Can You Contest a Primary Beneficiary on a 401(k) if You're a Contingent?

If the owner of a 401(k) account dies before naming a beneficiary, the account must go through probate.

If the owner of a 401(k) account dies before naming a beneficiary, the account must go through probate.

A 401(k) plan is one method people use to save for retirement. One aspect of a 401(k) is the ability to name beneficiaries of the account in the event that the account holder dies before using all of the money in the account. Much like the process of contesting a will, one or more named beneficiaries on the account can contest the primary beneficiary listed on the account.

Primary and Contingent Beneficiaries

At any time, the account holder can change the beneficiaries listed on his 401(k) account by contacting the plan's administrator. The primary beneficiary is the first person the account holder wants to receive any unused account assets in the event of his death. A contingent beneficiary is the secondary recipient listed on the account if the primary beneficiary dies before receiving full distribution or if the primary chooses not to accept the distribution. The number of beneficiaries that an account holder may name is typically capped at 99 primary and 99 contingent beneficiaries.

Contesting the Primary Beneficiary

Only a contingent beneficiary listed on the 401(k) plan at the time of the account holder's demise is allowed to contest the primary beneficiary's right to the account's assets. Any party that is not listed on the account by the account holder is not eligible to contest the primary beneficiary. If the account holder named more than one primary beneficiary, any contingent wishing to contest would need to successfully contest all primary beneficiaries before she would be entitled to the money in the account.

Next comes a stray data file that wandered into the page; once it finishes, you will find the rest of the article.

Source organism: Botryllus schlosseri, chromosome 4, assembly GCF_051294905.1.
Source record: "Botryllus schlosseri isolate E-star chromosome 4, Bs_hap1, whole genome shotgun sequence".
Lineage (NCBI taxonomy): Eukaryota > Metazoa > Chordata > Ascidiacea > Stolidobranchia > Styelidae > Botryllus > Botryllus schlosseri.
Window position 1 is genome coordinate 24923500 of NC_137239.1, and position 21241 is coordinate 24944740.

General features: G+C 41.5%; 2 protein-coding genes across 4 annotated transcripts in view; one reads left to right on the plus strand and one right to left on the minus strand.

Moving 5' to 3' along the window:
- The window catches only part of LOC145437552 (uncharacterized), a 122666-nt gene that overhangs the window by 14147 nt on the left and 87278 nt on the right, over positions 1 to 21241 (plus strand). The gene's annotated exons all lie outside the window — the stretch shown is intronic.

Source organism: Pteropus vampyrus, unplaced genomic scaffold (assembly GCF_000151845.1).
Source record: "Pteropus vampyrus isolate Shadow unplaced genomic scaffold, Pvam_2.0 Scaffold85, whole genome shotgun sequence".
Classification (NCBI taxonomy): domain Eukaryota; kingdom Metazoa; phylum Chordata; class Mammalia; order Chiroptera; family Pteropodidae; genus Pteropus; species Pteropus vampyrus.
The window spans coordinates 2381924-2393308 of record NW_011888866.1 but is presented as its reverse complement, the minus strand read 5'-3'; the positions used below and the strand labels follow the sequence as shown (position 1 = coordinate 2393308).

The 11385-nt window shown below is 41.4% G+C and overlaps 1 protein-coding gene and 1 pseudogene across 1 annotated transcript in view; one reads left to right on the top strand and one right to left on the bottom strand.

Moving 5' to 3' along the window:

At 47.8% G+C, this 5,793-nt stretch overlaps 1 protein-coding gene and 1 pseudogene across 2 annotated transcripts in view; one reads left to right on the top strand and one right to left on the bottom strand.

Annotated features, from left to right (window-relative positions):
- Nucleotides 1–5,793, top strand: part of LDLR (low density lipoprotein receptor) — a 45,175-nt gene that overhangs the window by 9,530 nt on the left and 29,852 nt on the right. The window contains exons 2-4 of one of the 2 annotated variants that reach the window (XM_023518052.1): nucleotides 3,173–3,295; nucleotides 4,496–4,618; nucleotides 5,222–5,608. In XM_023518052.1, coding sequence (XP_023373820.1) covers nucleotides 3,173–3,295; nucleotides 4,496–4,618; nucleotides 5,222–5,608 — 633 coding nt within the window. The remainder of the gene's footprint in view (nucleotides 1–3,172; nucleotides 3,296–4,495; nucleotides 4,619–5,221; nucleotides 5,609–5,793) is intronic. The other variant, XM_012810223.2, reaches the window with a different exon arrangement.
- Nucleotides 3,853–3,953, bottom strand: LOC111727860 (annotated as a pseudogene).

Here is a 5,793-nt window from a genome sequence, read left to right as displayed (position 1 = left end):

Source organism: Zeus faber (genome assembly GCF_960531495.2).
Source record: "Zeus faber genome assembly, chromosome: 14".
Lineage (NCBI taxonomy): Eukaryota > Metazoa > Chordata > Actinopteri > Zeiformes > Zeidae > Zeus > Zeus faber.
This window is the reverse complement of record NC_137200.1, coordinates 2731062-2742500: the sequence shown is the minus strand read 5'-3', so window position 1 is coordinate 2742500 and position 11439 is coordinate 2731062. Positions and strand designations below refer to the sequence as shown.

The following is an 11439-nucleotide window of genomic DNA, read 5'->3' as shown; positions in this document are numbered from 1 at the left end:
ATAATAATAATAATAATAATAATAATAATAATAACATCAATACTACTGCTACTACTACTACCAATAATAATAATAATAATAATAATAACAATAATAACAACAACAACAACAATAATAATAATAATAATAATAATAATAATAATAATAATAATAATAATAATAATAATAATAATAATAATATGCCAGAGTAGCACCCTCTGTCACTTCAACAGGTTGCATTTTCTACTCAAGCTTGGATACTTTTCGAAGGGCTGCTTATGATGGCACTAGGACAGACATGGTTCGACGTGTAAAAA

Grounds for Contesting

The grounds for contesting a primary beneficiary are limited. Typically, a contingent beneficiary would not be able to contest a primary beneficiary just because he feels he was entitled to the money. The contingent beneficiary must be able to prove that the account holder was not of sound mind when naming his beneficiaries, that some form of fraud was involved or that one or more of the primary beneficiaries exerted undue influence over the account holder at the time of naming beneficiaries on the account.

Petitioning the Court

State and federal laws oversee 401(k) accounts, so a contingent beneficiary wishing to contest a primary beneficiary should consult with an attorney who specializes in estate law to determine her options. She will need to act quickly after the death of the account holder if she wishes to prevent the distribution of funds to the primary beneficiary. The process of contesting a beneficiary is difficult, and a court would need to find incontrovertible evidence of wrongdoing before proceeding with the case. An attorney could assess the viability of the case before the beneficiary determines whether to proceed.

Video of the Day

Brought to you by Sapling
Brought to you by Sapling

About the Author

Chris Baylor has been writing about various topics, focusing primarily on woodworking, since 2006. You can see his work in publications such as "Consumer's Digest," where he wrote the 2009 Best Buys for Power Tools and the 2013 Best Buys for Pressure Washers.

Photo Credits

  • Photodisc/Photodisc/Getty Images